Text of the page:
Tuesday, January 31, 2012

Online Reviews - Can they be trusted?

In the Internet age people often turn to web for researching products and services. We turn to websites like Amazon for product reviews, Yelp for restaurant and other services reviews, or travel sites/blogs for trip reviews. Online reviews form an important input into our decision making for buying a product or service.

Since reviews can influence the sales of a product/service there is a big financial incentive for firms to keep them positive. Retailers/service providers realize the importance of reviews and dedicate resources to monitor them and even respond to them as appropriate particularly when its negative. Some firms have even resorted to dubious ways to create fake positive reviews.

Some of the techniques employed are paying people to write reviews using freelance services. In February of last year a home improvement company in Texas posted an online advertisement for “a writer who can write and post 25 positive reviews on 8 sites” that included Yelp, Google Places among others. Someone from Bangladesh won the contract for $100 and completed the job.

Then there is the case of a company encouraging its customers to write positive reviews by providing the product for free. New York Times reported that the company VIP Deals offered a leather case for Kindle Fire for $10 (official list price was $59.99) plus shipping. The deal got even sweeter when the product arrived, it came with a letter extending invitation to write a review on Amazon promising a refund of purchase price in exchange. The result was a near perfect rating consisting of more than 80% 5 STAR reviews and remaining 4 STAR reviews.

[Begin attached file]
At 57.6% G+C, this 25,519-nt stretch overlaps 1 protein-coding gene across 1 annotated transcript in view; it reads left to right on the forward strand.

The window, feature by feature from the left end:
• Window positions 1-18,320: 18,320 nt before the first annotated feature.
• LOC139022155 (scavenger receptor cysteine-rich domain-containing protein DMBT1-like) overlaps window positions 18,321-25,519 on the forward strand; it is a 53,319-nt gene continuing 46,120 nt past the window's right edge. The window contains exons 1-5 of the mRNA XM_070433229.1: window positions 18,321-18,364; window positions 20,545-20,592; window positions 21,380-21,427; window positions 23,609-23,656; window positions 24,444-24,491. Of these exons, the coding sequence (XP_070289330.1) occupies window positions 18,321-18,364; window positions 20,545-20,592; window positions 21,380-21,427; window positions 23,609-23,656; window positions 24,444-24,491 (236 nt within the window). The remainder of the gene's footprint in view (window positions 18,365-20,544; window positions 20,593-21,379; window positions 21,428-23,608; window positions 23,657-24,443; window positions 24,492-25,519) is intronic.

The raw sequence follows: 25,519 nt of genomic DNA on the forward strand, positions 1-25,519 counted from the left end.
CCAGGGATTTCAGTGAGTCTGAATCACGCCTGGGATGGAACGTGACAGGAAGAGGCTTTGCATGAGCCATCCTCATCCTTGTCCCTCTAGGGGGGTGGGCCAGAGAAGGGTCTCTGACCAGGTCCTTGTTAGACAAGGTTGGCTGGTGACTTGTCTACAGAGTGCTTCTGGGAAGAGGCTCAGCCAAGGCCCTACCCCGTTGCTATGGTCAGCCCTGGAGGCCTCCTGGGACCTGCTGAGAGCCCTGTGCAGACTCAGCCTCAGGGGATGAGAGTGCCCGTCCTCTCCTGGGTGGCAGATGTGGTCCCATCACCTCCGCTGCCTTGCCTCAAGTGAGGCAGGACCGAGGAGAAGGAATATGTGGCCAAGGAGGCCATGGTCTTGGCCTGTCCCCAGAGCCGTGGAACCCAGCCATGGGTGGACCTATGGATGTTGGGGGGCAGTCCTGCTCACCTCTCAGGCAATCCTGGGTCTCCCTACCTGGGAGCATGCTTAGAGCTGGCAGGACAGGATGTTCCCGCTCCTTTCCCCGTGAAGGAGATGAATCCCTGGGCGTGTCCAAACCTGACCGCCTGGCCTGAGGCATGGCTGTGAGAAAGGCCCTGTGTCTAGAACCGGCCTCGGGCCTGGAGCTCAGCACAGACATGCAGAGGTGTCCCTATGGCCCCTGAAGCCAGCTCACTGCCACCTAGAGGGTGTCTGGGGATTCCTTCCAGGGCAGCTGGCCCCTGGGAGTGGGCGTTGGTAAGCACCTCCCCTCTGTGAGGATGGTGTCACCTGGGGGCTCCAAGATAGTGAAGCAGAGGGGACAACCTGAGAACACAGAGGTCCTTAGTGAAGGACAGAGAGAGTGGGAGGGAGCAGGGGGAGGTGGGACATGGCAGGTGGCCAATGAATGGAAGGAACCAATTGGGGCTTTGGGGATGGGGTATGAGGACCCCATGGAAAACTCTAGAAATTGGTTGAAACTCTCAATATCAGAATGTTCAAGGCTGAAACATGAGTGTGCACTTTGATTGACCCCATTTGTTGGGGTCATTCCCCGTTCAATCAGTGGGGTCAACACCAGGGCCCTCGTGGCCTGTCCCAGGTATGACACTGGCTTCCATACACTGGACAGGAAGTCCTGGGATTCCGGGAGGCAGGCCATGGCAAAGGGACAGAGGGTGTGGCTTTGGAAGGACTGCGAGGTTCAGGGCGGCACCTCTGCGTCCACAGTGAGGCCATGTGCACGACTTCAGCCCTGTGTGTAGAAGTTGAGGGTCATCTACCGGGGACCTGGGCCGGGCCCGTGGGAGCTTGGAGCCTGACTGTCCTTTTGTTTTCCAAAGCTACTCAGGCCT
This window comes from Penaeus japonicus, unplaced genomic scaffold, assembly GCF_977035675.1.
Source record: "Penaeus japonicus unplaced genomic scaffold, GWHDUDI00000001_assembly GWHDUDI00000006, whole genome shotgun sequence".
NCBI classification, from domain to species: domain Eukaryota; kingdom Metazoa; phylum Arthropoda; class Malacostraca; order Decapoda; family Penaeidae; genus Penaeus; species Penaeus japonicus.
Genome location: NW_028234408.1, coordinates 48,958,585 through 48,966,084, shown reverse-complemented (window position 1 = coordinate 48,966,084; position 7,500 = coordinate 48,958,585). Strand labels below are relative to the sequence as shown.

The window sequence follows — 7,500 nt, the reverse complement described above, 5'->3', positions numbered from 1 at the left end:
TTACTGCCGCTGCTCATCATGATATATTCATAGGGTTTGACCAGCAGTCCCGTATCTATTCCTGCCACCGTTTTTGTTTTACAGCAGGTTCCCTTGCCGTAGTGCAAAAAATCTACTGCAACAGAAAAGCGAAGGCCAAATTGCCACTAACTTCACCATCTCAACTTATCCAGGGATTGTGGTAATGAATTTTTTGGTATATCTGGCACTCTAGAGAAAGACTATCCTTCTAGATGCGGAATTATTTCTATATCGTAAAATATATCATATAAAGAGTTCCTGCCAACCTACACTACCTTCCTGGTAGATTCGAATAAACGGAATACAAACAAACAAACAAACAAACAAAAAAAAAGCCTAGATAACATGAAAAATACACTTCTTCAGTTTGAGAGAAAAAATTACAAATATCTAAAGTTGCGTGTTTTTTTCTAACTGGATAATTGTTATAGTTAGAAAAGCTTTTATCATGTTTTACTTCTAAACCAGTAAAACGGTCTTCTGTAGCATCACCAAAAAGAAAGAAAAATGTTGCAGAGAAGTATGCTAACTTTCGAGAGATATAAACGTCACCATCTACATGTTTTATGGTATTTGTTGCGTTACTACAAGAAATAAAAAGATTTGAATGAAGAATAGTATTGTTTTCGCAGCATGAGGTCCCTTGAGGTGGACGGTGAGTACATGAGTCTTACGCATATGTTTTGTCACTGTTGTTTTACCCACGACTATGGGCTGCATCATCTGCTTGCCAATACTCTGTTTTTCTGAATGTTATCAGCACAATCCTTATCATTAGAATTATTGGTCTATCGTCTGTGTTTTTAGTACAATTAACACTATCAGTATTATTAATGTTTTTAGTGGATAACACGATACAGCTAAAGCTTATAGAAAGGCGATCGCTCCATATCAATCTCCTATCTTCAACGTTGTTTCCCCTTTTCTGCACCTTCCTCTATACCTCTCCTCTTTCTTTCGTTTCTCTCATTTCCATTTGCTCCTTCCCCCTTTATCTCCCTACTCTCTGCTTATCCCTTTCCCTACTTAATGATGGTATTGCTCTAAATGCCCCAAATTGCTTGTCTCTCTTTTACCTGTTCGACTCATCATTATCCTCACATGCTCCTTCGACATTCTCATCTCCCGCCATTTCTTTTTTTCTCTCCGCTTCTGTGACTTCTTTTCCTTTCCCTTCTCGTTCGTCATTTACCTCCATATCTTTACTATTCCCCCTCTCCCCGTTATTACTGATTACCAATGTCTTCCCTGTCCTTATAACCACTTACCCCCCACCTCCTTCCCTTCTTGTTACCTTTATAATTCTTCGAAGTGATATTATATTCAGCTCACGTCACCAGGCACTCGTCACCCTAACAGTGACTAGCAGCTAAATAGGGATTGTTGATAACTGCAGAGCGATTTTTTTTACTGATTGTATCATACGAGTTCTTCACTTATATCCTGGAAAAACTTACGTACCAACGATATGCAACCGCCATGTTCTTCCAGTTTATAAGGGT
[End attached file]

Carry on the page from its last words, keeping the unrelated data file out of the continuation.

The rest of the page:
Fake reviews are a serious problem and companies like Yelp and TripAdvisor are taking steps to combat this as it raises the credibility of the core service itself and people may stop trusting their reviews. Yelp introduced the Review Filter to counter this. This kind of opinion spam is also being looked at by researchers from educational institutions like Cornell and University of Illinois at Chicago with funding from the industry.

Some of the simple tips to spot fake reviews include multiple reviews for one or several products of same company from the same person. The fake reviewers talk more about themselves than the actual product. Reviews are posted soon after the product launch and description will contain unusually large amount of praise sometimes irrelevant. The fake reviewers also aren’t usually long time members of a site.

Next time when you read an online review be aware that it could be fake.